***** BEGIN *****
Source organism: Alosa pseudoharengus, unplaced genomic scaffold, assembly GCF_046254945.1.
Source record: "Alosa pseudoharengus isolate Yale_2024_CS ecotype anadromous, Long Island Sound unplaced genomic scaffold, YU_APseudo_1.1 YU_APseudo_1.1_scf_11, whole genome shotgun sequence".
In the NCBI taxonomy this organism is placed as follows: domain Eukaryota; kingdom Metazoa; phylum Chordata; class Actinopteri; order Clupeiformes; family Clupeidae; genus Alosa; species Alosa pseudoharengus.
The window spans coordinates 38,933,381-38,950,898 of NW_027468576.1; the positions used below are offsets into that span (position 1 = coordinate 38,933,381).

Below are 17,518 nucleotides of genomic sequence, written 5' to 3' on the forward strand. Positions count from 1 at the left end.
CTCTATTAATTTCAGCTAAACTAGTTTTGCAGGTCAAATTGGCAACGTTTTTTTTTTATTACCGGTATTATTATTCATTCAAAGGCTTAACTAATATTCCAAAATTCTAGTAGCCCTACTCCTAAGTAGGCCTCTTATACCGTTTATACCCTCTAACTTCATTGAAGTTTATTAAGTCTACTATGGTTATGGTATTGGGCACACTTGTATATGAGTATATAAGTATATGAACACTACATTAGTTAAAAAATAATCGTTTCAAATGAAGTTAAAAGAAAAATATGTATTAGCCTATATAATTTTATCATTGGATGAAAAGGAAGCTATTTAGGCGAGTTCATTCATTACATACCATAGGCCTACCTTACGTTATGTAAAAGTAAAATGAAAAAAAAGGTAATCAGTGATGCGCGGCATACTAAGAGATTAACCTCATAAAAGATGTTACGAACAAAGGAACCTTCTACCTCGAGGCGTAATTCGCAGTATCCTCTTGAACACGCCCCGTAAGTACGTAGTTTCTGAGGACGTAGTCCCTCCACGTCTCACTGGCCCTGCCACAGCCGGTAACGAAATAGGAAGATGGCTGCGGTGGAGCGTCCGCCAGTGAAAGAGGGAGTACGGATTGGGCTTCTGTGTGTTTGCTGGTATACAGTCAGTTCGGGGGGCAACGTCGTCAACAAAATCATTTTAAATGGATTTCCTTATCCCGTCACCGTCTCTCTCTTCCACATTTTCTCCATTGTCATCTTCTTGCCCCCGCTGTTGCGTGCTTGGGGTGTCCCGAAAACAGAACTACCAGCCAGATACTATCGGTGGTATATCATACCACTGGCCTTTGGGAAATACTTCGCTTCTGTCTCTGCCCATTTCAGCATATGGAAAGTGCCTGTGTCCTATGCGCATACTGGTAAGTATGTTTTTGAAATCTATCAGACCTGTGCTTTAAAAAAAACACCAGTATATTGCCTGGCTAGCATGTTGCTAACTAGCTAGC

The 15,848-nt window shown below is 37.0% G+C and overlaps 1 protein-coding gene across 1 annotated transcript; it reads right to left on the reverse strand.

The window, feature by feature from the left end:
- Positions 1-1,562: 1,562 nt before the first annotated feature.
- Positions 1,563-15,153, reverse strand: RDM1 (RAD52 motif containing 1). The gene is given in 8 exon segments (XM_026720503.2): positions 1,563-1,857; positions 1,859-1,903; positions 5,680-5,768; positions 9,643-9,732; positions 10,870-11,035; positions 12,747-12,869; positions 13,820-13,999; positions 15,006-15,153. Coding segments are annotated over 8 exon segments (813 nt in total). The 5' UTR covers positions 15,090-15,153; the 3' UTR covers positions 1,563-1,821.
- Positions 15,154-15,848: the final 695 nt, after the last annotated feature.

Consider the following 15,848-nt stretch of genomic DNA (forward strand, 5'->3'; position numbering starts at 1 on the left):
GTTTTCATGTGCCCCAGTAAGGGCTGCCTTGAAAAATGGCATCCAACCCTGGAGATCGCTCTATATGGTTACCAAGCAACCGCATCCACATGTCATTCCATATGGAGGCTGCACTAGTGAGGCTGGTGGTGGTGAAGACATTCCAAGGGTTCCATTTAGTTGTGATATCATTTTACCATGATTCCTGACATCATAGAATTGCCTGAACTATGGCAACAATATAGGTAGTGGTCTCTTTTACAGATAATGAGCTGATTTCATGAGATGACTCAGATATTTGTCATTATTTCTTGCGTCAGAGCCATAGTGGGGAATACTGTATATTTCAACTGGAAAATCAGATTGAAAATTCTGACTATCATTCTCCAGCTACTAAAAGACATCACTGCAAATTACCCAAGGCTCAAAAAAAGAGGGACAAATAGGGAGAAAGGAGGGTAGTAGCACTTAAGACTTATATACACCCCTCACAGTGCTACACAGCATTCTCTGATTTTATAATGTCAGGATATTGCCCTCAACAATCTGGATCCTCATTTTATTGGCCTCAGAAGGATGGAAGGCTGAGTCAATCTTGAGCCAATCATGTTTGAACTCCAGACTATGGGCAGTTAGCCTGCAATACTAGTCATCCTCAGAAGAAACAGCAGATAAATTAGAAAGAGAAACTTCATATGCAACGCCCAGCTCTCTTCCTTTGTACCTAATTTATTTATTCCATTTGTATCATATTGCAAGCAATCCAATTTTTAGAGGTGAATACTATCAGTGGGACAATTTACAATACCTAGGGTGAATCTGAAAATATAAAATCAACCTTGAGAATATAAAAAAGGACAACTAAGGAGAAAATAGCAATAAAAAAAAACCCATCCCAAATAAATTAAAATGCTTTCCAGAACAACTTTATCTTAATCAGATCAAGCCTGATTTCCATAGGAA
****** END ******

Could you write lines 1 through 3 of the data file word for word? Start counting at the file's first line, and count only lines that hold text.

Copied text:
Source organism: Alosa pseudoharengus, unplaced genomic scaffold, assembly GCF_046254945.1.
Source record: "Alosa pseudoharengus isolate Yale_2024_CS ecotype anadromous, Long Island Sound unplaced genomic scaffold, YU_APseudo_1.1 YU_APseudo_1.1_scf_11, whole genome shotgun sequence".
In the NCBI taxonomy this organism is placed as follows: domain Eukaryota; kingdom Metazoa; phylum Chordata; class Actinopteri; order Clupeiformes; family Clupeidae; genus Alosa; species Alosa pseudoharengus.